Category Archives: Fondant

Chocolate (Poured) Fondant

Chocolate poured fondant is most commonly used for decorating Napoleons and petits fours. It’s a snap to make, but pictures always help. So here goes. Just melt some poured fondant in a small pan:

Add about a tablespoon of cocoa powder per 8 ounces of fondant. Alternately you can use about three ounces of bittersweet bar chocolate, though if you proceed to refrigerate pastries finished with this sort of chocolate poured fondant you’ll likely get streaks of cocoa butter in your finish. Just sayin’.

…thin it with about 1 teaspoon of water per half pound of fondant…

…and pour it into a squeeze bottle.

Done! Being fondant, it will firm up considerably as it cools. If you need it more pourable/squeezable, just add a little more water. But be sure to add only a little at a time…maybe 1/4 teaspoon at a go. Being made of sugar, fondant thins very quickly and once it’s thinned it can’t be un-thinned without adding more fondant.

Filed under:  Chocolate Poured Fondant, Pastry | 10 Comments

Making Ze Rolled Fondant

This is ever-so-much quicker and easier than poured fondant. My only suggestion before you start is that you not wear any kind of dark-colored shirt or sweater, since lint has a way of finding its way into a pristine batch of fondant (there’s a reason pastry makers wear white, you know).

Starting with this recipe:

1 1/4-ounce package unflavored gelatin
1/4 cup cold water
1/2 cup glucose syrup
1 tablespoon glycerin
2 tablespoons shortening
1 teaspoon vanilla extract (or other flavoring)
8 cups sifted confectioners’ sugar

Begin by sprinkling your powdered gelatin onto your water…

…let it sit for five minutes then heat it to melting over a double boiler (I just use a microwave…two shots of 15 or so seconds on high). Pour that into your glucose/glycerine mixture…

…add the shortening and stir until it’s melted. Give it an extra shot in the microwave if needed (only, you know, not in a metal bowl).

Pour that into a bowl that contains the powdered sugar and fold to combine. This will only take you so far of course.

To make your sugar “dough” you’ll need to get in there and knead it (you may oil your hands lightly if you wish). Keep kneading until all the sugar in the bowl has been incorporated. If the fondant isn’t taking it up add a little water drop by drop until it’s gone (conversely if the fondant is too loose add more sugar).

Then turn it out onto a board dusted with powdered sugar and knead it until it’s smooth and uniform.

This is the point that you can add coloring to it if you’d like (some people do this in the mixing stage, me I like to knead it in since it gives you more control). Here I’m adding a little pink…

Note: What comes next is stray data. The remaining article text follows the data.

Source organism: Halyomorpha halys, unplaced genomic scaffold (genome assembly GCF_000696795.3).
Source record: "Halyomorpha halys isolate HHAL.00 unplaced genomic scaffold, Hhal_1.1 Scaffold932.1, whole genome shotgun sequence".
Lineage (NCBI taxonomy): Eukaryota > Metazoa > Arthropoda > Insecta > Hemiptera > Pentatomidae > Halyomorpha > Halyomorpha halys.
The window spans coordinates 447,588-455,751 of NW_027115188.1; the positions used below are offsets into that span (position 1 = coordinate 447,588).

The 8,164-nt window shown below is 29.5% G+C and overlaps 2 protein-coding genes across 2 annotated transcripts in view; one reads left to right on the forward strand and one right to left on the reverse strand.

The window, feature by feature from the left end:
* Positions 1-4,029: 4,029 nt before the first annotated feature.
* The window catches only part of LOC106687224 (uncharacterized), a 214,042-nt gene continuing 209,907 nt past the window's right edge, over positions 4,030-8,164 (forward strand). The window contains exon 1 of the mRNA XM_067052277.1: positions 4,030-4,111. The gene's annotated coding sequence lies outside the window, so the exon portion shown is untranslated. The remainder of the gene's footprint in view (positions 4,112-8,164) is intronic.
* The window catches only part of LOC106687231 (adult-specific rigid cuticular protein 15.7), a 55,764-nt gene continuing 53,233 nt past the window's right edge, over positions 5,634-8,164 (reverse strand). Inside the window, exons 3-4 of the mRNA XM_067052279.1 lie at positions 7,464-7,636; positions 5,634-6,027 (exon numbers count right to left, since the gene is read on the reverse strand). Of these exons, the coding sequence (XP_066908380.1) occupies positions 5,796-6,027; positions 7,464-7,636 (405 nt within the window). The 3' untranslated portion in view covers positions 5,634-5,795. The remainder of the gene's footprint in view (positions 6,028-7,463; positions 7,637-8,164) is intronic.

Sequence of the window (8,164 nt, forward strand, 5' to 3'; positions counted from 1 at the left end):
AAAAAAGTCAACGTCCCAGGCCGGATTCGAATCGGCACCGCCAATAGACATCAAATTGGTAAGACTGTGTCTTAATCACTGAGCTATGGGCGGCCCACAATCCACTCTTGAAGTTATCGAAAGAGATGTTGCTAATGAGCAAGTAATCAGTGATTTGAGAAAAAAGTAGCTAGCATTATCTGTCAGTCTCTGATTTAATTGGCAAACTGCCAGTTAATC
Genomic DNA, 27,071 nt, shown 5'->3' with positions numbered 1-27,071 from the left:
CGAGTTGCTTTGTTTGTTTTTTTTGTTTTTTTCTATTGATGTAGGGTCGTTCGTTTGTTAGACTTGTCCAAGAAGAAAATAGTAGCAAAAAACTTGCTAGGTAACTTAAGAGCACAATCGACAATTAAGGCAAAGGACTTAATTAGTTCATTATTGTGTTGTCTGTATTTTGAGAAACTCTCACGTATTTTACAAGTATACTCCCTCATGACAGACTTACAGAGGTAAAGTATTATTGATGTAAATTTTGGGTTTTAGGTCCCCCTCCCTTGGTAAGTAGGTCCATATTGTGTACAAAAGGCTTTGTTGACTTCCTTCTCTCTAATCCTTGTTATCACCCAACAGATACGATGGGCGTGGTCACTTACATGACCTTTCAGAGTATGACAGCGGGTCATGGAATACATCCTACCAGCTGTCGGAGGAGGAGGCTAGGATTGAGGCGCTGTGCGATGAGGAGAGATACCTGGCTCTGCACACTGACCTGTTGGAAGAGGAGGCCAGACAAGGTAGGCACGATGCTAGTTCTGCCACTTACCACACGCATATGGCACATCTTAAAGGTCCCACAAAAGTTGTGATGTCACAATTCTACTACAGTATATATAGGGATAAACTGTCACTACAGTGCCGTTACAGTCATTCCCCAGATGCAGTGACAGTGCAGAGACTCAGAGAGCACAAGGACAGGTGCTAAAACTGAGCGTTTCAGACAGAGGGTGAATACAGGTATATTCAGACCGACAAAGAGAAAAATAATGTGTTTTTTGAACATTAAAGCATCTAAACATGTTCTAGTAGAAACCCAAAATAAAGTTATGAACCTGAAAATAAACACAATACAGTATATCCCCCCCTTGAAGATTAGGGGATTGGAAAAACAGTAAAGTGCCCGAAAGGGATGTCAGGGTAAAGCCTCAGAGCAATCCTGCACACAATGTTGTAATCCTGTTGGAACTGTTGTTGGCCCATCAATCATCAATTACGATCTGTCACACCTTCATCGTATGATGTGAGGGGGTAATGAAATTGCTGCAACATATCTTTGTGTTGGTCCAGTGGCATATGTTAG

Then all you do is knead the fondant until the color starts to spread (you’ll get a little on your hands).

And in a few minutes it’s done. A batch of pink rolled fondant (my preferred shade, not my daughter’s) the perfect size for a 9-inch two-layer Easter cake.

Easy, wasn’t it? I suggest using it right away, though it technically can be stored for a few hours, wrapped very tightly in plastic. I recommend against it since even a little drying can create “scales” that are impossible to knead out.

Applying Ze Rolled Fondant

So we’ve got some rolled fondant and we’ve got a cake. Now all we need to do is put the two together. First thing is to roll the fondant out to the proper size. To determine that, add the width of the cake to the height of both sides put together. In this case that’s about seventeen inches, which will be what my circle of fondant will need to measure side-to-side.

Dust your rolling surface liberally with powdered sugar (a formica or corian countertop is probably ideal) and apply your rolling pin like so:

It’s important that you roll slowly and steadily, and that you constantly check to make sure your fondant circle isn’t sticking. You do that by jostling the fondant a bit to make sure it’s still capable of sliding back and forth. It gets harder the bigger the sheets gets, but it’s still important. Nothing is more frustrating that rolling out a perfectly smooth sheet of fondant, only to have it tear in half when you go to lift it. Of course if that happens it’s not the end of the world. You just sprinkle on a few drops of water (to compensate for any that may have evaporated), knead it back into a ball and try again.

So then, once your sheet is the size you need, it’s time to employ the rolled fondant cake maker’s secret weapon: a can of tomatoes. Put it down on your work surface like so:

…then apply your cake, fresh from the refrigerator, right on top. Boom.

Then — gently — drape your sheet of fondant over everything.

How this sheet of pink fondant came to look purple in this picture I don’t know. That’s natural light for you! Anyway, once the fondant is on start to smooth it down around the contours of the cake with your palms. Tug a little here, stretch a little there but be very careful not to tear it (since you’re past the point of no return now). Below you can see I’ve got the fondant mostly smooth on this side, but for a small crease where I had to fold the fondant over onto itself:

These are unavoidable and part of every rolled fondant cake. All you can really do about them is to do your best to limit their size and length (again a little tugging and stretching) and then decorate over whatever is left (you’d be surprised at how easy that is). Once the fondant is on as smoothly as you can reasonably get it, get out the kitchen shears and trim off the excess, keeping the cardboard cake circle covered.

If it’s a little rough that’s OK, the bottom edge is going to get covered by royal icing anyway. The last step is to go over the cake to smooth out any last bumps and any creases. You can buy specially-made plastic smoothers to do this job. Me, I find the back of a spoon works just dandy.

So then, now you decorate, only I didn’t have any time! My Easter Sunday was such that by the time my fondant was on, I had literally ten minutes to put on any final touches before company arrived. The below result is what you’d expect from that scenario…my royal icing “dots” became spikes and were uneven to boot. Jackie Kennedy meets the Dead Kennedys (plus this photo came out dark….grrr!). Oh well, that’s a holiday.